Customer Service | Help | FAQ | PEP-Easy | Report a Data Error | About
:
Login
Tip: You can request more content in your language…

PEP-Web Tip of the Day

Would you like more of PEP’s content in your own language? We encourage you to talk with your country’s Psychoanalytic Journals and tell them about PEP Web.

For the complete list of tips, see PEP-Web Tips on the PEP-Web support page.

Klumpner, G.H. Galatzer-Levy, R.M. (1991). Presentation of Clinical Experience. J. Amer. Psychoanal. Assn., 39:727-740.

(1991). Journal of the American Psychoanalytic Association, 39:727-740

Presentation of Clinical Experience

George H. Klumpner, M.D. and Robert M. Galatzer-Levy, M.D.

KLUMPNER reviewed the work of the Committee on Scientific Activities that led to recommendations for reporting psychoanalytic cases. The impression of paucity of clinical data in our literature was confirmed in a review of the 15 most cited psychoanalytic articles from 1969 to 1982. They contain no significant primary clinical data. Most were general statements of clinical observations, experience, or reflections. The most frequent descriptions of the papers included "no clinical data," "no evidence," "overgeneralized," or "untestable assumptions." It was as if the facts were known—the issue, interpretation, not documentation.

Case reports communicate clinical findings most compellingly. Details help readers understand the psychic reality of the clinical event. Retrospective analysis of events requires detailed information about patient-analyst communication which helps us resonate with the reporting analysts' experience.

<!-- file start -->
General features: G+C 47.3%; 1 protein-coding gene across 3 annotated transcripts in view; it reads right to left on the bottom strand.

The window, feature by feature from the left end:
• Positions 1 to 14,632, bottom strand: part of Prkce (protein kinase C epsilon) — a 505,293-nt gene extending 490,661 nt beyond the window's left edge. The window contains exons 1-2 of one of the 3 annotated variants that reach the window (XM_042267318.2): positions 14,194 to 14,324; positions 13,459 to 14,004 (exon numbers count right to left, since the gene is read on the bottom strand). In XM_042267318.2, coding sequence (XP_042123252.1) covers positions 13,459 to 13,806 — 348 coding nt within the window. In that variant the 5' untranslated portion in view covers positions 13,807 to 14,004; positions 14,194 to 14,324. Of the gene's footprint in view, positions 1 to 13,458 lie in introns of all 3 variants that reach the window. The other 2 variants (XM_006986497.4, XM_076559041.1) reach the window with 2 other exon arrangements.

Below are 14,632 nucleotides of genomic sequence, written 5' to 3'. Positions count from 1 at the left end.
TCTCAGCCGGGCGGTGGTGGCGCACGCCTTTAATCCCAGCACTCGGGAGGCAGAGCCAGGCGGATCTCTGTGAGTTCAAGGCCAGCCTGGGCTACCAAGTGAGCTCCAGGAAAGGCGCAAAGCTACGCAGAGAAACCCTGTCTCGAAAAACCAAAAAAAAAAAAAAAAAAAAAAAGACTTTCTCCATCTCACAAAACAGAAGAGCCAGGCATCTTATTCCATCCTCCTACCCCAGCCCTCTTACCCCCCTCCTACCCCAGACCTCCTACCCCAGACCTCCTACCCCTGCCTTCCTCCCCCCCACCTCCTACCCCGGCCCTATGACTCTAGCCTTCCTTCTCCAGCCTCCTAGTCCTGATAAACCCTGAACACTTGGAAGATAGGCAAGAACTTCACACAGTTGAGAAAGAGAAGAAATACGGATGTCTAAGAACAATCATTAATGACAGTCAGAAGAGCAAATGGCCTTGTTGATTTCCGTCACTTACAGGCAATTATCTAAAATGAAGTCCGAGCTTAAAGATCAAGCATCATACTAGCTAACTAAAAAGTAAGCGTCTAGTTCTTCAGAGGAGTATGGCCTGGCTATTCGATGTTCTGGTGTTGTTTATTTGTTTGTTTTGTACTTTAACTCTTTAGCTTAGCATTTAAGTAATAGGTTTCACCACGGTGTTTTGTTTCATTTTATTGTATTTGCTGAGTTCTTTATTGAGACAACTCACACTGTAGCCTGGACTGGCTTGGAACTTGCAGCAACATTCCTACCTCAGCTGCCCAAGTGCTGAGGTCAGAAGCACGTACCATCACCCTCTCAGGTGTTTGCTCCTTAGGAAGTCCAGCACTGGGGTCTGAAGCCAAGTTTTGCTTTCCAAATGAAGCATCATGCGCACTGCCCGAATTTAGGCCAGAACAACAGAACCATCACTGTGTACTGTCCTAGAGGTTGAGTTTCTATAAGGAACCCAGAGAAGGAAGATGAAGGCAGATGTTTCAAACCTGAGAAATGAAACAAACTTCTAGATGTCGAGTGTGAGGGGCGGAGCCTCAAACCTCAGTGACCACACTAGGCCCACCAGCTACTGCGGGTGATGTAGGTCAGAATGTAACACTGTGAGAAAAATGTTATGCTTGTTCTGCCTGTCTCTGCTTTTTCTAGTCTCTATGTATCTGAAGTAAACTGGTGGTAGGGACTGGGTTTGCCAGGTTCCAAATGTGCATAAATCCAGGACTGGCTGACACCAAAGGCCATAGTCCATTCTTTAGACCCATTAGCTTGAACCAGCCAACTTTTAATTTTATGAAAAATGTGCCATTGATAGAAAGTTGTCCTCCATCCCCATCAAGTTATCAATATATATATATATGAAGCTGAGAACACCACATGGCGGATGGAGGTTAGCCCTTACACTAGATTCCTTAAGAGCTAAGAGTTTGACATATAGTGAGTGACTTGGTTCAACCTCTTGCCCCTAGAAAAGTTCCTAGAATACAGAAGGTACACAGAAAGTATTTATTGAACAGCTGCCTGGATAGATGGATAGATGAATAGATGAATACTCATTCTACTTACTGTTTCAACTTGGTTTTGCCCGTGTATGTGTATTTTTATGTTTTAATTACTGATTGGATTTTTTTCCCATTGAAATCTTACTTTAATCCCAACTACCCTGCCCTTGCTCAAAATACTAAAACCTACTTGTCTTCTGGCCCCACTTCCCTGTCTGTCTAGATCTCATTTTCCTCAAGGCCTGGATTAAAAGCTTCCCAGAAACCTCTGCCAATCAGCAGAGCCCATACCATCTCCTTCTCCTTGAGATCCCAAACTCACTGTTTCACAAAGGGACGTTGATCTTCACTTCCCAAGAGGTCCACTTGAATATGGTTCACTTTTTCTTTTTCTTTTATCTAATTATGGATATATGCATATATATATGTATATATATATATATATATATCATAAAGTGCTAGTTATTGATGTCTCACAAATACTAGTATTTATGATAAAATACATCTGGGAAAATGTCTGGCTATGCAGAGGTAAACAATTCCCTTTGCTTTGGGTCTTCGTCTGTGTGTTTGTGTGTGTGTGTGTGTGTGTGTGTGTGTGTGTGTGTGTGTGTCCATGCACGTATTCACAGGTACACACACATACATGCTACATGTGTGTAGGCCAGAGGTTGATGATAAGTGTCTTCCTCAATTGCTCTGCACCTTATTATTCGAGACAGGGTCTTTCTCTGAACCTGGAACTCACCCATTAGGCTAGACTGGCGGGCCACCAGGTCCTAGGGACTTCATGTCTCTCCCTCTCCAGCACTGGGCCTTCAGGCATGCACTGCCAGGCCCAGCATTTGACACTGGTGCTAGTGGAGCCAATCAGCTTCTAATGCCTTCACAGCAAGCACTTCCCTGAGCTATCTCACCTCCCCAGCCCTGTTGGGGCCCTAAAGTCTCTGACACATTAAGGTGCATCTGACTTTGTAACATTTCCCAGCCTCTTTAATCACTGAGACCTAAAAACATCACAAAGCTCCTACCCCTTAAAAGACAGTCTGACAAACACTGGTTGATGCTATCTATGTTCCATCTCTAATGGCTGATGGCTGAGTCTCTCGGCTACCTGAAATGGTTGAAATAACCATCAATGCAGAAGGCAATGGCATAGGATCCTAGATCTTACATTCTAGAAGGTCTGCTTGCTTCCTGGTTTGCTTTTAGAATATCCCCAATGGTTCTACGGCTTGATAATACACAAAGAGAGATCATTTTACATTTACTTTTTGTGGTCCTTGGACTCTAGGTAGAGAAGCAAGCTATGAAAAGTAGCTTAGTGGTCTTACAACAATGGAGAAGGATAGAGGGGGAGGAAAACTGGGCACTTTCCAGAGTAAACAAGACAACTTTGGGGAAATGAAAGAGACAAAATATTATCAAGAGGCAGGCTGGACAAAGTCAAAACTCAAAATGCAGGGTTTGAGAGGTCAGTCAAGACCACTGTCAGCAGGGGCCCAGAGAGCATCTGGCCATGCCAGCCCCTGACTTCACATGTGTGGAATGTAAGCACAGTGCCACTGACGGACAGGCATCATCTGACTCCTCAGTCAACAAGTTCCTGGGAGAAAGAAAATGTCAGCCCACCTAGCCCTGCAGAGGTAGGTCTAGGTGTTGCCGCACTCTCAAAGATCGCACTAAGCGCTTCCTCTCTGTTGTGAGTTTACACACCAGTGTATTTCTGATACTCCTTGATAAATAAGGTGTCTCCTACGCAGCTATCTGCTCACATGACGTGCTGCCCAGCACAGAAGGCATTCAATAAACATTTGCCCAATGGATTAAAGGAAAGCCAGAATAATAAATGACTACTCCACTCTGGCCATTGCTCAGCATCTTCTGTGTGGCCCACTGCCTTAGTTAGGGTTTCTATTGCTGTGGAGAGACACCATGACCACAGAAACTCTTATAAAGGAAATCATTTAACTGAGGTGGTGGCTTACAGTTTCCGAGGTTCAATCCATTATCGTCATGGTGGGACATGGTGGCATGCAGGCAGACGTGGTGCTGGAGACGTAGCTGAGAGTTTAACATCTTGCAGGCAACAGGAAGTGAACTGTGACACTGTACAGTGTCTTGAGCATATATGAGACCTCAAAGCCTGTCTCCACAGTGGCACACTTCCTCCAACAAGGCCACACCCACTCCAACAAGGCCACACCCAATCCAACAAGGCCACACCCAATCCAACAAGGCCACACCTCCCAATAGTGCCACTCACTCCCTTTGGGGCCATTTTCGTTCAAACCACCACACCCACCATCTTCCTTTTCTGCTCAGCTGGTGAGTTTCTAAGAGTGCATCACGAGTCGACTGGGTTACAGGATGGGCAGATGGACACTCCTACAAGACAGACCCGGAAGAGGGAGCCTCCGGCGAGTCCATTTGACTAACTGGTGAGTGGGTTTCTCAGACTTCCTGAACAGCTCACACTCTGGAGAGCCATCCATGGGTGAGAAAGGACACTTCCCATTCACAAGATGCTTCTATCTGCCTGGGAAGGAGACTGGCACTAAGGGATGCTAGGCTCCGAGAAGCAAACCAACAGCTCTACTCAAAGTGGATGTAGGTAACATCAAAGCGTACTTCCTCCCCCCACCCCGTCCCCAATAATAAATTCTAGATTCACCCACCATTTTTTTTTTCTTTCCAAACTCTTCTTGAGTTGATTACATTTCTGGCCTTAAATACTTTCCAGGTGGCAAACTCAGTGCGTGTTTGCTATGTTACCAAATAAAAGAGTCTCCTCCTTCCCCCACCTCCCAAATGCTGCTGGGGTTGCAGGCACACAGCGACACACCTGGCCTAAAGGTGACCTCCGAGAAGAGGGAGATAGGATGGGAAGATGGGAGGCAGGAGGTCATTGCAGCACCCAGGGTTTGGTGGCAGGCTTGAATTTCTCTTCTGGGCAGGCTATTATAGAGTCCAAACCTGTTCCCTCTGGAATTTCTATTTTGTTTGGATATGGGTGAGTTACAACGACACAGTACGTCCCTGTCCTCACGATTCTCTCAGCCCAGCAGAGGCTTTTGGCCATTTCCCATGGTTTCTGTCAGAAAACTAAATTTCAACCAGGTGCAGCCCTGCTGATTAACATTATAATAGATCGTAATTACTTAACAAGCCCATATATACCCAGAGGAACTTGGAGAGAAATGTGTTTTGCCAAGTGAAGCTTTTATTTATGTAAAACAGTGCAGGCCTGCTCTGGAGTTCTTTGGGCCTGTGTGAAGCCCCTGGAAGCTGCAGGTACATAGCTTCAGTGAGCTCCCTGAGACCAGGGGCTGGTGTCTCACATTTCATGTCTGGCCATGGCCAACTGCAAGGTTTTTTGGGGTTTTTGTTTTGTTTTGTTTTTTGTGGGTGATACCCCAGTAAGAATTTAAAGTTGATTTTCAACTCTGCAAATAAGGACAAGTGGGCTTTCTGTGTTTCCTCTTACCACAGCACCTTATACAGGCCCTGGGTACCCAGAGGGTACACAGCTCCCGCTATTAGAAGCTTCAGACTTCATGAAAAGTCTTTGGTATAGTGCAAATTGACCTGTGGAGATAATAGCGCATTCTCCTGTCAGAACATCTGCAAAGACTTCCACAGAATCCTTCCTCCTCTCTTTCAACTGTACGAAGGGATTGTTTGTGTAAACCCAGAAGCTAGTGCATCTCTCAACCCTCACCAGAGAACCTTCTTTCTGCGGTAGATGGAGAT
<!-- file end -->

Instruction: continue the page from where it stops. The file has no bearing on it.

In coming to its recommendations the Committee discussed many problems. Most analytic data are gathered retrospectively. Process notes seem to present primary data, but rarely do. Even when material appears verbatim it is often unclear how much is selected or revised. The reader has little chance to make direct contact with the clinical data to reach his own conclusions. Observation is conflated with inference. Undue reliance on narrative and brief vignettes obscures analytic experience and supports received theory.

Lack of detailed clinical descriptions makes alternative understanding difficult. Analysts are trained to tolerate ambiguity and generate various accounts of clinical events. Narratives sparse in detail interfere with the reader's use of this training to compare his thinking with the author's.

[This is a summary or excerpt from the full text of the book or article. The full text of the document is available to subscribers.]

Copyright © 2020, Psychoanalytic Electronic Publishing, ISSN 2472-6982 Customer Service | Help | FAQ | Download PEP Bibliography | Report a Data Error | About

WARNING! This text is printed for personal use. It is copyright to the journal in which it originally appeared. It is illegal to redistribute it in any form.